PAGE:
\dot{\varepsilon}_{\mathrm{vp}} = \begin{cases} \cfrac{\boldsymbol{\sigma} - \mathcal{P}\boldsymbol{\sigma}}{\tau} & \rm{if}~f(\boldsymbol{\sigma}, \boldsymbol{q}) > 0 \\ 0 & \rm{otherwise} \end{cases}

where \mathcal{P}\boldsymbol{\sigma} is the closest point projection of the stress state on to the boundary of the region that bounds all possible elastic stress states.

Flow stress models

The quantity f(\boldsymbol{\sigma}, \boldsymbol{q}) represents the evolution of the yield surface. The yield function f is often expressed as an equation consisting of some invariant of stress and a model for the yield stress (or plastic flow stress). An example is von Mises or J_2 plasticity. In those situations the plastic strain rate is calculated in the same manner as in rate-independent plasticity. In other situations, the yield stress model provides a direct means of computing the plastic strain rate.

Numerous empirical and semi-empirical flow stress models are used the computational plasticity. The following temperature and strain-rate dependent models provide a sampling of the models in current use:

  1. the Johnson–Cook model
  2. the Steinberg–Cochran–Guinan–Lund model.
  3. the Zerilli–Armstrong model.
  4. the Mechanical threshold stress model.
  5. the Preston–Tonks–Wallace model.

The Johnson–Cook (JC) model [24] is purely empirical and is the most widely used of the five. However, this model exhibits an unrealistically small strain-rate dependence at high temperatures. The Steinberg–Cochran–Guinan–Lund (SCGL) model [25][26] is semi-empirical. The model is purely empirical and strain-rate independent at high strain-rates. A dislocation-based extension based on [27] is used at low strain-rates. The SCGL model is used extensively by the shock physics community. The Zerilli–Armstrong (ZA) model [28] is a simple physically based model that has been used extensively. A more complex model that is based on ideas from dislocation dynamics is the Mechanical Threshold Stress (MTS) model.[29] This model has been used to model the plastic deformation of copper, tantalum,[30] alloys of steel,[31][32] and aluminum alloys.[33] However, the MTS model is limited to strain-rates less than around 107/s. The Preston–Tonks–Wallace (PTW) model [34] is also physically based and has a form similar to the MTS model. However, the PTW model has components that can model plastic deformation in the overdriven shock regime (strain-rates greater that 107/s). Hence this model is valid for the largest range of strain-rates among the five flow stress models.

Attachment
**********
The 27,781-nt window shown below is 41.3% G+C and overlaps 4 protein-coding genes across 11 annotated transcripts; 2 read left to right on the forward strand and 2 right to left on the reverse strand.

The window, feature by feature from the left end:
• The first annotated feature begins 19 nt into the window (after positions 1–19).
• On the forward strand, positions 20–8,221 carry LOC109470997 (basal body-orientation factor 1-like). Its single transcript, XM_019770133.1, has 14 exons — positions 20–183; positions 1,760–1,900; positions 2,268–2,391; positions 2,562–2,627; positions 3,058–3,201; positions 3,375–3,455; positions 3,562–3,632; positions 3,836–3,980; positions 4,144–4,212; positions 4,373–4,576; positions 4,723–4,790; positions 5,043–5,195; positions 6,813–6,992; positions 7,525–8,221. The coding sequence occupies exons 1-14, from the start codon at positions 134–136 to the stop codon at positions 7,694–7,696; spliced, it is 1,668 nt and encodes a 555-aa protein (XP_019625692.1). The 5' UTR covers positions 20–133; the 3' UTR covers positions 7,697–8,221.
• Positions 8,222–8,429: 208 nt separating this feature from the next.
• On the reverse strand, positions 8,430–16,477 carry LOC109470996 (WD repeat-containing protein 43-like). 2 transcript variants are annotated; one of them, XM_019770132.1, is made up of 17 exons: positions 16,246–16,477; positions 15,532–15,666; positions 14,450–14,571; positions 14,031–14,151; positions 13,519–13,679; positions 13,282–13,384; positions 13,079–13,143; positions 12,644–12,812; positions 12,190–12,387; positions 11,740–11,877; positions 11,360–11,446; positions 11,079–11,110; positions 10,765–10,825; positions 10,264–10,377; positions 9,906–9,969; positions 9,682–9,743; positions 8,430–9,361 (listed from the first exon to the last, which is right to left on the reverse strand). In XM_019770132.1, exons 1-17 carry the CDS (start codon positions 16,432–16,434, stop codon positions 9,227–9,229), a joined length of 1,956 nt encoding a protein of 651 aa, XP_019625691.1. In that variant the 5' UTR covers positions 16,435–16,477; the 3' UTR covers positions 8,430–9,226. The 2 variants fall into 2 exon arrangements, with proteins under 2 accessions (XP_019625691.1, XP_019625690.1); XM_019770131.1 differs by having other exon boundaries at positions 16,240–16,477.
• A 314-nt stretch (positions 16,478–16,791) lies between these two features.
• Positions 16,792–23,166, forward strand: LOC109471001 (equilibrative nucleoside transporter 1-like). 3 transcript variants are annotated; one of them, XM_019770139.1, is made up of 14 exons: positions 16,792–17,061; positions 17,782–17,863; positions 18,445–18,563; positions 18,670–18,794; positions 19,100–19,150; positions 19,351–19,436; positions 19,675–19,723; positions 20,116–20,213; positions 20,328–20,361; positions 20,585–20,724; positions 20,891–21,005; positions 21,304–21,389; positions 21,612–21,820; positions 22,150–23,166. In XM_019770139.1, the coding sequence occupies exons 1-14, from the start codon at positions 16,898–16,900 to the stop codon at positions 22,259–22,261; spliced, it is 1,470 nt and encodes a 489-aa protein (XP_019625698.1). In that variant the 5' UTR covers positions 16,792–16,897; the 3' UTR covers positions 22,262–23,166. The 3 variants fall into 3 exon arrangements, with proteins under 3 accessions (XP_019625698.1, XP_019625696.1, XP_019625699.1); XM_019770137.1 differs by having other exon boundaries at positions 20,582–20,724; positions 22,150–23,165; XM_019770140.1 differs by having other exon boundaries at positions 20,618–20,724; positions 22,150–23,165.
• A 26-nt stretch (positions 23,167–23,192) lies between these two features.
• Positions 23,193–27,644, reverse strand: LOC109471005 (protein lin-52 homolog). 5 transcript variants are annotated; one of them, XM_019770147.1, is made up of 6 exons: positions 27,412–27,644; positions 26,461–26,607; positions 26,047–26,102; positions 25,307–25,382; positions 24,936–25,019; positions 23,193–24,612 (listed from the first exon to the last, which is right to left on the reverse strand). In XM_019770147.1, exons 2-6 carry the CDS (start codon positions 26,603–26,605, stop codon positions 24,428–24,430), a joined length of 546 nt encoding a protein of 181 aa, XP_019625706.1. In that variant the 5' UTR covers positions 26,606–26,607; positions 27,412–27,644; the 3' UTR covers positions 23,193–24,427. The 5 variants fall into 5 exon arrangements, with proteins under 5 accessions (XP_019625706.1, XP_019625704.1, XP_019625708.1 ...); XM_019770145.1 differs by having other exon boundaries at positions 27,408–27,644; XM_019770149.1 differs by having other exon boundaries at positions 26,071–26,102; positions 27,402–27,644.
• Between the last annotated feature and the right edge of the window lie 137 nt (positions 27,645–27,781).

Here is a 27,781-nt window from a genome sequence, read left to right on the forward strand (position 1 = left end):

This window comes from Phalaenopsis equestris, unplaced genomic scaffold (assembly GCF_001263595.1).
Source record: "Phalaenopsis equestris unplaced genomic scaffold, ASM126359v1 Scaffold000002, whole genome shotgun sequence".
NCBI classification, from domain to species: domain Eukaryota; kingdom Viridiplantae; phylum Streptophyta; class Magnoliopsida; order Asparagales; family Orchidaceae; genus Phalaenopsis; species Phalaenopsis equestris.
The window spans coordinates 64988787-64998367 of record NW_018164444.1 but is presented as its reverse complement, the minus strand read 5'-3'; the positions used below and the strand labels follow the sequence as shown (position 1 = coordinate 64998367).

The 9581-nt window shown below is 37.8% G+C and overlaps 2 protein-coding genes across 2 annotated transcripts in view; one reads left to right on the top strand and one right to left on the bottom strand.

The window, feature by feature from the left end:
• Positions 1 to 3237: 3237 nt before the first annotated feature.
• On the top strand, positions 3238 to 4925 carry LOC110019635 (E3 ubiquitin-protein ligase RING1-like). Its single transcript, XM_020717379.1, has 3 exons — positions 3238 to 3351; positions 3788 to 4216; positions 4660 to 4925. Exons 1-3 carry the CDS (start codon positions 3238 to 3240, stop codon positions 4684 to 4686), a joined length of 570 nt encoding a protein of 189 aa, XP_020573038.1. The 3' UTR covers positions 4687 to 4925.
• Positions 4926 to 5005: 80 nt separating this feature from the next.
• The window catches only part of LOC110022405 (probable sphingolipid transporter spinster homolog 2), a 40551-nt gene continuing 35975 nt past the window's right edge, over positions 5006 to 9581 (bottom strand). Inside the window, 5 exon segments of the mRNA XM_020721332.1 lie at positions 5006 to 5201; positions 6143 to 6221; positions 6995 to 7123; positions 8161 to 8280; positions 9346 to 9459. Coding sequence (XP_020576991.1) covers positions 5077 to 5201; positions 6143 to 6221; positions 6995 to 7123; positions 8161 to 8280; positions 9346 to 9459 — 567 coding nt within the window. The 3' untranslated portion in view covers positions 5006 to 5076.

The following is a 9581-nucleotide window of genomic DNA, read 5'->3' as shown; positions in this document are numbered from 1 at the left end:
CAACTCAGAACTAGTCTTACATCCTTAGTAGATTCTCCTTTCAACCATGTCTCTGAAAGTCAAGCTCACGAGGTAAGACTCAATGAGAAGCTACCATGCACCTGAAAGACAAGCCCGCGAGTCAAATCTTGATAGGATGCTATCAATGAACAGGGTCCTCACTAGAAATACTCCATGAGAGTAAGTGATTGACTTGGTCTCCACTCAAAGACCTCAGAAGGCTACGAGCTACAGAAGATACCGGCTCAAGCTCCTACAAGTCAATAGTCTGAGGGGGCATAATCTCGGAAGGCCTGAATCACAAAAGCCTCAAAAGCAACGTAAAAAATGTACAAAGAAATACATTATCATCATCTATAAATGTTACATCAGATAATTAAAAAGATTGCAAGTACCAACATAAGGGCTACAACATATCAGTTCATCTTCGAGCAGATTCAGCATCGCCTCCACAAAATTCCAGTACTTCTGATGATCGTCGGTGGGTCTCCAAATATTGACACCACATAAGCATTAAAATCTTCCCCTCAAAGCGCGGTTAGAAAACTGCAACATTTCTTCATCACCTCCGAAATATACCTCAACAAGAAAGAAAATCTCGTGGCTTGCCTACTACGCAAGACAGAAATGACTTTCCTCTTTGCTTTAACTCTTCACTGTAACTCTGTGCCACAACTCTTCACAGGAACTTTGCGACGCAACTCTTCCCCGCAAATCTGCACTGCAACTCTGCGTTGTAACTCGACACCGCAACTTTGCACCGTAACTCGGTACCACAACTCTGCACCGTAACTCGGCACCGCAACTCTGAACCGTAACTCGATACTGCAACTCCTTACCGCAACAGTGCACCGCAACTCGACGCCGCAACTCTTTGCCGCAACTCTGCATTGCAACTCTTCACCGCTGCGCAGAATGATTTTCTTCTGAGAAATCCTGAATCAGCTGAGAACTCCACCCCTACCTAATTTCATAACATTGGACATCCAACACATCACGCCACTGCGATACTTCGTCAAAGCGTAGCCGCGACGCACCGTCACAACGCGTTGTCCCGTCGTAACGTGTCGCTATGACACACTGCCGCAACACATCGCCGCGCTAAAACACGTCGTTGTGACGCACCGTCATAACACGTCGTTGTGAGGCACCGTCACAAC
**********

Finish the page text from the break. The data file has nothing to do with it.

Johnson–Cook flow stress model

The Johnson–Cook (JC) model [24] is purely empirical and gives the following relation for the flow stress (\sigma_y)

\text{(1)} \qquad \sigma_y(\varepsilon_{\rm{p}},\dot{\varepsilon_{\rm{p}}},T) = \left[A + B (\varepsilon_{\rm{p}})^n\right]\left[1 + C \ln(\dot{\varepsilon_{\rm{p}}}^{*})\right] \left[1 - (T^*)^m\right]

where \varepsilon_{\rm{p}} is the equivalent plastic strain, \dot{\varepsilon_{\rm{p}}} is the plastic strain-rate, and A, B, C, n, m are material constants.

The normalized strain-rate and temperature in equation (1) are defined as

\dot{\varepsilon_{\rm{p}}}^{*} := \cfrac{\dot{\varepsilon_{\rm{p}}}}{\dot{\varepsilon_{\rm{p0}}}} \qquad\text{and}\qquad T^* := \cfrac{(T-T_0)}{(T_m-T_0)}

where \dot{\varepsilon_{\rm{p0}}} is the effective plastic strain-rate of the quasi-static test used to determine the yield and hardening parameters A,B and n. This is not as it is often thought just a parameter to make \dot{\varepsilon_{\rm{p}}}^{*} non-dimensional.[35] T_0 is a reference temperature, and T_m is a reference melt temperature. For conditions where T^* < 0, we assume that m = 1.

Steinberg–Cochran–Guinan–Lund flow stress model

The Steinberg–Cochran–Guinan–Lund (SCGL) model is a semi-empirical model that was developed by Steinberg et al.[25] for high strain-rate situations and extended to low strain-rates and bcc materials by Steinberg and Lund.[26] The flow stress in this model is given by

\text{(2)} \qquad \sigma_y(\varepsilon_{\rm{p}},\dot{\varepsilon_{\rm{p}}},T) = \left[\sigma_a f(\varepsilon_{\rm{p}}) + \sigma_t (\dot{\varepsilon_{\rm{p}}}, T)\right] \frac{\mu(p,T)}{\mu_0}; \quad \sigma_a f \le \sigma_{\text{max}} ~~\text{and}~~ \sigma_t \le \sigma_p

where \sigma_a is the athermal component of the flow stress, f(\varepsilon_{\rm{p}}) is a function that represents strain hardening, \sigma_t is the thermally activated component of the flow stress, \mu(p,T) is the pressure- and temperature-dependent shear modulus, and \mu_0 is the shear modulus at standard temperature and pressure. The saturation value of the athermal stress is \sigma_{\text{max}}. The saturation of the thermally activated stress is the Peierls stress (\sigma_p). The shear modulus for this model is usually computed with the Steinberg–Cochran–Guinan shear modulus model.